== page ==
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  1. #1
    Senior Member Plainsman's Avatar
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    Paint touch up..sanding cf frame?

    Hi all. I have a small but noticeable paint chip on a carbon fiber frame, and the chip goes all the way to the dark CF. No damage I'm told, just cosmetic. I have paint that I guess is a close enough match, but here is my question:

    I built up the layers of paint slowly, but now that area has a slight bump, and in the light appears dull compared to the rest of the bike. Is there a sand paper with fine enough grit to level out the surface without getting into the unaffected areas? Should I wet sand? And finally, is the touch-up paint (metallic) dull because I didn't use clearcoat? Any advice is welcome. If it matters, the factory paintjob was from Cervelo. Thanks for any help!
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  2. #2
    Senior Member BCRider's Avatar
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    Mettalics are incredably hard to match unless the touch up paint came from the original batch. So it's likely you're stuck with a slight mismatch.

    But as far as blending it down fairly well you can do this. Mask off the area so there's the patch plus about 1/16 inch of original paint all around. Depending on how much of a bump there is you may want to start with 1000 or even 600 grit to level it. Once level and you notice you're starting to cut into the surrounding clear coat switch to 2000 and smoothen out the spot. Then switch to a small pad of paper towel using automotive rubbing compound to further smoothen and bring up the luster. Then go for the white automotive polishing compound to bring it up to almost a shine. Finally finish it with a good "self cleaning" auto wax. That'll both finish the polishing job as well as waxing the spot.

    THe tap should be left in place for all the wet sanding and the rubbing compound portions. Then remove it for the polishing compound and waxing steps. Because the water during the wet sanding covers your work you will need to dry it for inspection often. That's just part of the job when doing something fussy like this.

    The treatment above worked for repairing a small nick on the wife's new motorcycle some years back. So you KNOW it worked under stress and since I'm still alive to type this that it was successful....
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  3. #3
    Senior Member Plainsman's Avatar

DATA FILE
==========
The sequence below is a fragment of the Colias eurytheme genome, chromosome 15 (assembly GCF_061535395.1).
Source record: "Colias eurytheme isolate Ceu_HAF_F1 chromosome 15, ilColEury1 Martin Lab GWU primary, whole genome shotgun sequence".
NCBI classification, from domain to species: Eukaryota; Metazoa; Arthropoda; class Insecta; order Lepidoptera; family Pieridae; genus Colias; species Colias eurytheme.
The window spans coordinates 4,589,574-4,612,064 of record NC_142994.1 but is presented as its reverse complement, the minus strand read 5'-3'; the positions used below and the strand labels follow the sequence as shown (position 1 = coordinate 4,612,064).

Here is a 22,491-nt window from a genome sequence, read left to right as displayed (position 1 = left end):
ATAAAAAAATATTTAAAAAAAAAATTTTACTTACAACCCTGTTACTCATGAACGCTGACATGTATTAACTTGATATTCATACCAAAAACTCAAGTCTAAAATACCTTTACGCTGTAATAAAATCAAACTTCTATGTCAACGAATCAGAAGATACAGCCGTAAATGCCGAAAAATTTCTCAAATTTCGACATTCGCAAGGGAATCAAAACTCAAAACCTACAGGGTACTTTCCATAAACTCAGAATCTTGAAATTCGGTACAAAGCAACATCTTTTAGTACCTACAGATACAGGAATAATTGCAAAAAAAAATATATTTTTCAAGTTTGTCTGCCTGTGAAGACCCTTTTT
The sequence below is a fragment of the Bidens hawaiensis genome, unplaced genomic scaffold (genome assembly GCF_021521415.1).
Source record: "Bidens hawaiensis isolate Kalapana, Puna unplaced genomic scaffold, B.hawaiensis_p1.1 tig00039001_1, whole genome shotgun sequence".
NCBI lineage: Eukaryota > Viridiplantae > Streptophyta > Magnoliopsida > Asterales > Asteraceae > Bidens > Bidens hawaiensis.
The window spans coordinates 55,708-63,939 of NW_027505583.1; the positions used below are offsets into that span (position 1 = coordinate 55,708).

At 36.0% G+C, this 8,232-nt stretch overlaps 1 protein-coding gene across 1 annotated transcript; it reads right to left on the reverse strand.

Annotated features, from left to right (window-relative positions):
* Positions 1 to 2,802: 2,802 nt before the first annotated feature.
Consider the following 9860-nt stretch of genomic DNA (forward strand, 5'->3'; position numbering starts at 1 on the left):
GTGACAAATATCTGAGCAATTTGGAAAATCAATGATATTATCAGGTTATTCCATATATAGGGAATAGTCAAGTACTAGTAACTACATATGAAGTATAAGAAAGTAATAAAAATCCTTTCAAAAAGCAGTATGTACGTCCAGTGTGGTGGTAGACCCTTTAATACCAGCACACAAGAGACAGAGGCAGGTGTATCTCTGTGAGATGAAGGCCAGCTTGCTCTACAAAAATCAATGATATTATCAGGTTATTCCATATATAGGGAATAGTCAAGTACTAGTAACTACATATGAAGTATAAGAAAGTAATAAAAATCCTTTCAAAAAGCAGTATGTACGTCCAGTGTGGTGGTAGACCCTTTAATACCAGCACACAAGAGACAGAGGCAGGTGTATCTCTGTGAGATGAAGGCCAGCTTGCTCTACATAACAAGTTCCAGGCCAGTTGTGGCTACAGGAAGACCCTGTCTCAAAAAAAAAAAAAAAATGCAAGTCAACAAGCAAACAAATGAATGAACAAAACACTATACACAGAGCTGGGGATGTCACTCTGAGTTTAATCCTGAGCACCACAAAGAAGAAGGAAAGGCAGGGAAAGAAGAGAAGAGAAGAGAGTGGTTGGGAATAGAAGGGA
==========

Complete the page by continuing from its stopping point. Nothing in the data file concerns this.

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    I'm looking forward to trying this. You are right about the difficulty in matching metallics, and tech support at Cervelo says they don't sell touch-up or have a spec on it. I suspect the bikes are painted overseas, so that makes sense. Still, if I can get it smooth enough to blend with the rest of the surface I'll be a real happy camper.

    In any case, thanks so much for such a thorough and helpful reply! That sounds really straight forward, I can't believe I never thought about tape! Does it really matter what kind? electrical, scotch, etc?
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  4. #4
    Senior Member Plainsman's Avatar
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    Or is there some special type of painters tape that people use for auto detailing, something that won't harm the finish and is pretty thin?
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  5. #5
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    Find green masking tape. It works just like normal masking tape, but leaves no residue when removed. It's good stuff.
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  6. #6
    Senior Member Plainsman's Avatar
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    thanks!
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  7. #7
    Senior Member BCRider's Avatar
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    Green would be best if you need to buy it anyway. But any masking tape is fine if you have some already. It won't be on the frame for long in any event. It's just there so that you don't rub the sandpaper on more than the spot and the immediate 1/32 inch or so around the spot.
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  8. #8
    Senior Member Plainsman's Avatar
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    Thanks again for the advice. I forgot to ask this earlier, but you said to sand until I hit the clear coat. Is there a sure way to tell when that happens? Does the clearcoat "scratch" or discolor in some way, or do I just look for a change in thicknesses?
    Life IS an endurance sport. Finish Well.
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